Can bloggers get press passes?

There are several places a blogger can go to get a press pass and write about events that are happening firsthand. For a blogger to get a press pass, they must be a copywriter for a company that gives them one or pay for the privilege of obtaining one. Many state and law enforcement agencies provide people with press passes, but they can be exceptionally difficult to come by, especially since many do not accept that a blogger can also be a professional journalist. Because the right to publish news necessarily depends on the ability to collect information, restrictions on your right to collect news raise First Amendment concerns.

However, some courts have ruled that the media do not have the constitutional right of access to places where the general public is excluded. If a government official denies you access to a public place (such as a city street, public park, county court, or jail), contact a lawyer, you can file a lawsuit against the government. Some government agencies have established procedures for obtaining press credentials (a means of identifying oneself as a journalist). Government agencies are prohibited from arbitrarily deciding whether you are entitled to a press credential and whether they are required to publish the standards used.

The State Department's Press Credential Standards. For example, a federal court found that Consumer Reports was unconstitutionally denied access to the Congressional press gallery due to arbitrary and unnecessary regulations aimed at excluding representatives of publications whose property or ideas they consider objectionable from news sources. Yes. Many states generally require public agency meetings to be open and public.

This includes meetings of county and city agencies, school districts, agency boards, commissions, committees, and the like. In limited circumstances, the agency may hold a closed meeting (e.g. to address certain personnel issues). For more information, see the RCFP compendium of state-by-state open meeting laws.

Through the Freedom of Information Act (FOIA), anyone can seek access to public records held by federal agencies. Members of the media are entitled to a fee waiver. The definition of media has been interpreted broadly, and we believe that a blogger who is collecting news for a public blog should qualify. For more information, see the bloggers' FAQs about the Freedom of Information Act.

Yes, but you may need to get consent from the people you interview. Many states require all parties to consent to record audio. Some states also prohibit hidden cameras. See RCFP's tape-recording laws at a glance.

The privileges granted to press badge holders, and who is eligible to receive them, depend on the nature of the issue. It may be helpful if your DIY press pass has a high-quality photo of you, as well as some indication of your role and organization. bloggers can use press credentials or press access cards, as most journalists can call them from the event organizer, press offices or sponsors by contacting them by email well in advance of the day the event will take place. It's important to note that you don't need a press badge to take pictures or cover events in public places (streets, parks, sidewalks that are not closed to public access).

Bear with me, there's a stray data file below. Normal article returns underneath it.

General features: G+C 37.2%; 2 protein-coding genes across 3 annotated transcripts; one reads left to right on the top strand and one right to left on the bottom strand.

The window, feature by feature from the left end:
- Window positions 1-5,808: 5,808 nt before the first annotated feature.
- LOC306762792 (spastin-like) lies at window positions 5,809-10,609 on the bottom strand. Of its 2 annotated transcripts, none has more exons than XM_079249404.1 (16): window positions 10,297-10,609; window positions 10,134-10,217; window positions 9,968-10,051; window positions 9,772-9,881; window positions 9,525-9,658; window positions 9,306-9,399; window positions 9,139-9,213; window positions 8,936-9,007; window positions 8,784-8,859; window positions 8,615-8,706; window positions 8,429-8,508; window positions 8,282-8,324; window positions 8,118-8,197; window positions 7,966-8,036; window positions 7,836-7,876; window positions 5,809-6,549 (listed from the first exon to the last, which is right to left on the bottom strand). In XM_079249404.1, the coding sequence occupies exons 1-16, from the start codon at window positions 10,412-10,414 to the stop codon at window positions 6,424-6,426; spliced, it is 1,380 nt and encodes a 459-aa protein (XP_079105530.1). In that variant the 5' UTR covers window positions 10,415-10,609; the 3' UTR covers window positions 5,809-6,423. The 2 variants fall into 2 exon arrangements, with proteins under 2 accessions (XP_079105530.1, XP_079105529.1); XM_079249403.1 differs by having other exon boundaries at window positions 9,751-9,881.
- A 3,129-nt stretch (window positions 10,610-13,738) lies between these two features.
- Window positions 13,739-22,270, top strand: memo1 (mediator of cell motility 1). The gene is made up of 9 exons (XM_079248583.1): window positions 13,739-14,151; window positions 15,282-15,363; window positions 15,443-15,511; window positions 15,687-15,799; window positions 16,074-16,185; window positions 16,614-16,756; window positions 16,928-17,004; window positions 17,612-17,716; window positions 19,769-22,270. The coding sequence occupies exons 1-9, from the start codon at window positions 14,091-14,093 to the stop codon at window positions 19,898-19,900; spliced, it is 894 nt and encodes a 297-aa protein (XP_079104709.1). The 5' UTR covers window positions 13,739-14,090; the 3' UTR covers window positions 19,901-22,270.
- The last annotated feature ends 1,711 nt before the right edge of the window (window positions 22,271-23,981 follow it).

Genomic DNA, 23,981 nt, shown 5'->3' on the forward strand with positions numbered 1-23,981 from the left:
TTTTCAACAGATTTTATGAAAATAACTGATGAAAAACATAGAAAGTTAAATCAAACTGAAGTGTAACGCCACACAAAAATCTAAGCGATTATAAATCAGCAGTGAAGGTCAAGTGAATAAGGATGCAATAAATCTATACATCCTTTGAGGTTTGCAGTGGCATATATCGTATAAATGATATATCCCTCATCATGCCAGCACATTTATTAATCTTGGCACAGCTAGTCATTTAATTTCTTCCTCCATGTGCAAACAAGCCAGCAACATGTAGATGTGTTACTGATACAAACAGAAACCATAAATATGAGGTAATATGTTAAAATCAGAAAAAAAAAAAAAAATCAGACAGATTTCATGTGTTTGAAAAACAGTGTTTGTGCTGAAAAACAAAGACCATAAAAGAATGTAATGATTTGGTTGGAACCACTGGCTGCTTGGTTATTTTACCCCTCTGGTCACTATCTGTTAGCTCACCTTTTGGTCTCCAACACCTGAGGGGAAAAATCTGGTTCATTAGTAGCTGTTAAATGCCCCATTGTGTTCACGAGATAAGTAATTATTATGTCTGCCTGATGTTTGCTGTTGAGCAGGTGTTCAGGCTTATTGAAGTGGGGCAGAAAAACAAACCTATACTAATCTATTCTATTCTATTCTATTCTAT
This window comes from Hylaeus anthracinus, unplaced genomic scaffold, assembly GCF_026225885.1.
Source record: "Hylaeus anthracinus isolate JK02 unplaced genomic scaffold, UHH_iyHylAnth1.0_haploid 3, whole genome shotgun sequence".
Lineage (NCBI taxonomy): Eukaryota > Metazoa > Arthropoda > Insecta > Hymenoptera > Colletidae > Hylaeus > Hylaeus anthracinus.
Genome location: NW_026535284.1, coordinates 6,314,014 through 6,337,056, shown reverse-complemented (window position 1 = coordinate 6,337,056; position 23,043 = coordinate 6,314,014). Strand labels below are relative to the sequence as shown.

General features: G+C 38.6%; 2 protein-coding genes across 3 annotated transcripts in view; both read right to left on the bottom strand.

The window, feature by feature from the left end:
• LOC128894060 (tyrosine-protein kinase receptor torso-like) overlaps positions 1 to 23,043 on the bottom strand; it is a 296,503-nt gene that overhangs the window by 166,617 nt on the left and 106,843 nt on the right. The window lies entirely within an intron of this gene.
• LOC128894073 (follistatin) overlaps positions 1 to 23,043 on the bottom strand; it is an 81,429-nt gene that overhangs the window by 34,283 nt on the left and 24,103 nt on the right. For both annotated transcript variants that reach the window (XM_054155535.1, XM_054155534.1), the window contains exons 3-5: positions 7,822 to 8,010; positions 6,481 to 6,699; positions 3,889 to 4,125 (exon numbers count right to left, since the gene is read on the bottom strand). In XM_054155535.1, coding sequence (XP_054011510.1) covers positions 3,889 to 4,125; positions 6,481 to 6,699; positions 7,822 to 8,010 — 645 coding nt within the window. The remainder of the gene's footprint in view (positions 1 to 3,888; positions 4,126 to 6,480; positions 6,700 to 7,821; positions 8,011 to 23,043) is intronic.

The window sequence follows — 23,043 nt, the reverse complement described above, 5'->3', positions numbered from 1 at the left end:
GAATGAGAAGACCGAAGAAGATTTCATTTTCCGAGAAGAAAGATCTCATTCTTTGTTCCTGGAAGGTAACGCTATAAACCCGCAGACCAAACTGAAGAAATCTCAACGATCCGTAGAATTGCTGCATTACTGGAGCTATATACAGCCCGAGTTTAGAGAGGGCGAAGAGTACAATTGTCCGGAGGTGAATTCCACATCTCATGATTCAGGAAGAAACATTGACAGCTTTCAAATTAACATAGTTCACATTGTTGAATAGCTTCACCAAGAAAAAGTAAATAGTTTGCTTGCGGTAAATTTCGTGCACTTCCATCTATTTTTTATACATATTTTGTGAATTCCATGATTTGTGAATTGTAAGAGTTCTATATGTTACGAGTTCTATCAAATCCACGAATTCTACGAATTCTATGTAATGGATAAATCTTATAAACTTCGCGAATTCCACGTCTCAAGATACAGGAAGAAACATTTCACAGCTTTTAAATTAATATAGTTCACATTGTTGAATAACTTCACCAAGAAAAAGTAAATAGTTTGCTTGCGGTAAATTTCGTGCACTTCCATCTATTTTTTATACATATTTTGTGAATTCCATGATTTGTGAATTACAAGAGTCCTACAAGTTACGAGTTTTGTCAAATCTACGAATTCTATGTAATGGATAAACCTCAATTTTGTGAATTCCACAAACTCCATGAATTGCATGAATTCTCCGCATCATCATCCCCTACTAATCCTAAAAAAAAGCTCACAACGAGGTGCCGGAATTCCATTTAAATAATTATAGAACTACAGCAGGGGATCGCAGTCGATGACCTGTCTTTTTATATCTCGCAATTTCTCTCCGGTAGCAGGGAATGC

Some courts may allow media with a court-issued ID or other government-issued press pass to enter the courthouse without being examined (a big help when you're late for court and have plenty of camera bags to go through the X-ray machine). As a freelancer who tries to attend an event speculatively before buying the story or photos from a media outlet, it may still be possible to get a press pass. Popular media in the mid-twentieth century often showed reporters at the crime scene with their press passes tucked into their hat bands, which was unusual in reality. While having a press pass can mean the difference of writing research stories or getting the story firsthand, there is no guarantee that any press pass will lead you to any event or show, it is usually the criterion of the venue or person running the event.

Each type of card grants different authorizations, so it is often necessary or desirable for reporters to have multiple press passes simultaneously. For activities open to the public, such as community meetings, school events or trade shows, a press pass issued by the police or the media may offer little advantage. Agencies that provide press documents usually have a public information officer (PIO) whose job it is to deal with the media. If you are looking for a press pass to cover a specific event, such as a conference or trade show, it is best to contact the event organizer directly.

The NPPA states that there is no universal press pass, but having the NPPA photo ID will identify you as a member in good standing who has agreed to abide by the NPPA Code of Ethics. The organizers of these events often give credentials to members of the working press to make it easier to cover and photograph the event. To obtain a press pass, you will need credentials or records that prove you work for a media outlet. .


Angelina Linnert
Angelina Linnert

Subtly charming coffee maven. General tv practitioner. Hipster-friendly web junkie. Devoted tv advocate. Passionate travelaholic. Extreme internetaholic.